Surviving Sedation Guidelines 2016 update
Paid for by the federation of agitated patients. pic.twitter.com/fM19Ps5R9r
— reuben strayer (@emupdates) October 12, 2016
Authorship : Dr Minh Le Cong
Peer reviewers: Dr Amit Maini, Dr George Douros, Dr Tim Leeuwenberg
Intended target audience for this guideline:
- The occasional sedationist e.g rural health provider, medical resident on ward
- Those who encounter acutely agitated patients in low resource settings such as rural clinics/hospitals i.e no formal security team response
Summary of 2016 update to guideline:
- No major changes to guideline have been made after review of latest relevant medical literature
- The reference list has been updated to reflect a few significant studies published, that lend support to the current guideline
Comments to 2016 uopdate:
- Since 2015 guideline , new published papers from Australia and USA support use of ketamine for acute behavioural disturbance in both emergency department and prehospital use.
- One systematic review suggests benzodiazepines associated with more adverse events for acute sedation of agitation, further supporting the current guideline emphasis on droperidol and ketamine
- In Australia, trend toward adoption of evidence based sedation guidelines utilising droperidol first line with ketamine as second line for severe agitation. New South Wales Health department guidelines published in August 2015, will be likely adopted by Queensland Health in 2017. South Australia state guidelines in draft with similar sedation recommendations.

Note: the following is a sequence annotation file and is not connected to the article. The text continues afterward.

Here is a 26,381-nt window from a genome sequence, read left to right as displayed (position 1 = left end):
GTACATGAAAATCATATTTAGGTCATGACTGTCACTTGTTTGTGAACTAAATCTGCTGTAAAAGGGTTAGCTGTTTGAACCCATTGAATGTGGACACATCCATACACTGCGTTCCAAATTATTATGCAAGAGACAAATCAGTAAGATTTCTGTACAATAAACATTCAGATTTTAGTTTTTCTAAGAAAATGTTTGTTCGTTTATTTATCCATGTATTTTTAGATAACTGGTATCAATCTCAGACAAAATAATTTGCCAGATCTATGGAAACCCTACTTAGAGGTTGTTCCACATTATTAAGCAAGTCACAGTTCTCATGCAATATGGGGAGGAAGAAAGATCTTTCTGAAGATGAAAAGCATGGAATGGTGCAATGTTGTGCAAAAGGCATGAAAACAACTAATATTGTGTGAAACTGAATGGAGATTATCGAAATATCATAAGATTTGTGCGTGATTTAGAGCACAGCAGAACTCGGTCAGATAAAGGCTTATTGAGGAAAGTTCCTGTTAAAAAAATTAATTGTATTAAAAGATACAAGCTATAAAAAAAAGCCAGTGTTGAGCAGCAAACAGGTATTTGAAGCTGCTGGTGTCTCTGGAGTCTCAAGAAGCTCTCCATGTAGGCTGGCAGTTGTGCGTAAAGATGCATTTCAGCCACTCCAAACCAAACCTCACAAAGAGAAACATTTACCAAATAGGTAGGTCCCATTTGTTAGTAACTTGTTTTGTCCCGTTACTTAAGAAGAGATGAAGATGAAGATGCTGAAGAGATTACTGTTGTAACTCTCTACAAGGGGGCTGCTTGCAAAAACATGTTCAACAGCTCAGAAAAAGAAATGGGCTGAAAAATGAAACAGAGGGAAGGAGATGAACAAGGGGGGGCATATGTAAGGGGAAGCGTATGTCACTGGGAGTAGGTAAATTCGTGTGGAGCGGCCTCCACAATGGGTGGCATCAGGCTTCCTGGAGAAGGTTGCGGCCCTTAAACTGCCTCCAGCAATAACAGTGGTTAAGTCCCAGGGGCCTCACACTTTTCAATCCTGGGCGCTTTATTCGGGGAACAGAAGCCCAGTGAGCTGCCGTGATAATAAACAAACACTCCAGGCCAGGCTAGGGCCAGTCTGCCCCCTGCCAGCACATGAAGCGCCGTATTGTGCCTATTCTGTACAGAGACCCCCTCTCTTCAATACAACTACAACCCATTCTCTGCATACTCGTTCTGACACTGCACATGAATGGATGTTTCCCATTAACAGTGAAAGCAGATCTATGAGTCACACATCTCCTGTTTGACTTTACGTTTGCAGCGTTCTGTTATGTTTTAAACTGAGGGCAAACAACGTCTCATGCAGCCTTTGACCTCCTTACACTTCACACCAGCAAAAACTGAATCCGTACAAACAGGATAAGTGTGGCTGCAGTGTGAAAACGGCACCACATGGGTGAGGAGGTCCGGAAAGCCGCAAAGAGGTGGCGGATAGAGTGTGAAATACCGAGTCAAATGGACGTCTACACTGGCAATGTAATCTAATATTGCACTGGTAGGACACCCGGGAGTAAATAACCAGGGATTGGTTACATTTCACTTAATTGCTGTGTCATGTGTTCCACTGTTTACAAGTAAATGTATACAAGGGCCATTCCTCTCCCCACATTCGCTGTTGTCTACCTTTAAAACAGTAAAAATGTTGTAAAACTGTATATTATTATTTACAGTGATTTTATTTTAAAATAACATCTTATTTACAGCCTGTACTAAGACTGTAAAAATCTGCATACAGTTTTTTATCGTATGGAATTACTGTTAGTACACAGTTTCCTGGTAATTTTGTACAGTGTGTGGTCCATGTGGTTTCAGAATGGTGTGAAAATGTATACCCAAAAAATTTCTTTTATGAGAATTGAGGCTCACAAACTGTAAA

- One RCT from Melbourne suggesting midazolam & droperidol IV sedation superior to monotherapy was reviewed and discounted. The main issues cited by our reviewers are that IV route not always available initially for acute management and RCT sample size was smaller than DORM studies. Also the midazolam/droperidol group were noted to have more airway and respiratory adverse events than droperidol alone, consistent with other literature on midazolam sedation. Therefore the guideline will continue to not support use of midazolam sedation for acute behavioural disturbance
DOWNLOAD GUIDELINES HERE >>SSG2015v6-3
JC Chevrolet, P Jolliet. Clinical review: agitation and delirium in the critically ill –significance and management. Critical Care 2007, 11:214
SP Keenan. Sedation in the ICU. Critical care Rounds 2000, 1 (3); Canadian Critical society.
J Shen. Sedation and Analgesia in the Intensive care unit. Hong Kong Medical Diary 2009, 14(9).
EL Bahn, KR Holt. Procedural sedation and analgesia: a review and new concepts. Emerg Med Clin N Am 2003, 23:503-517.
Guidelines on Sedation and/or Analgesia for Diagnostic and Interventional Medical, Dental or Surgical Procedures, ANZCA Professional standard Jul 2014, viewed on 20th August 2014 at http://www.anzca.edu.au/resources/professional-documents/pdfs/ps09-2014-guidelines-on-sedation-andor-analgesia-for-diagnostic-and-interventional-medical-dental-or-surgical-procedures.pdf
SA Godwin, DA Caro, SJ Wolf, AS Jagoda, R Charles, BE Marett, J Moore. Clinical Policy: Procedural Sedation and Analgesia in the Emergency Department. Ann Emerg Med 2005, 45:177-196.
Spain D1, Crilly J, Whyte I, Jenner L, Carr V, Baker A.Safety and effectiveness of high-dose midazolam for severe behavioural disturbance in an emergency department with suspected psychostimulant-affected patients.Emerg Med Australas. 2008 Apr;20(2):112-20.
Leonie A Calver,1,2 Michael A Downes,1,2,3 Colin B Page,2,4 Jenni L Bryant,1,5 and Geoffrey K Isbister1. The impact of a standardised intramuscular sedation protocol for acute behavioural disturbance in the emergency department.BMC Emerg Med. 2010; 10: 14.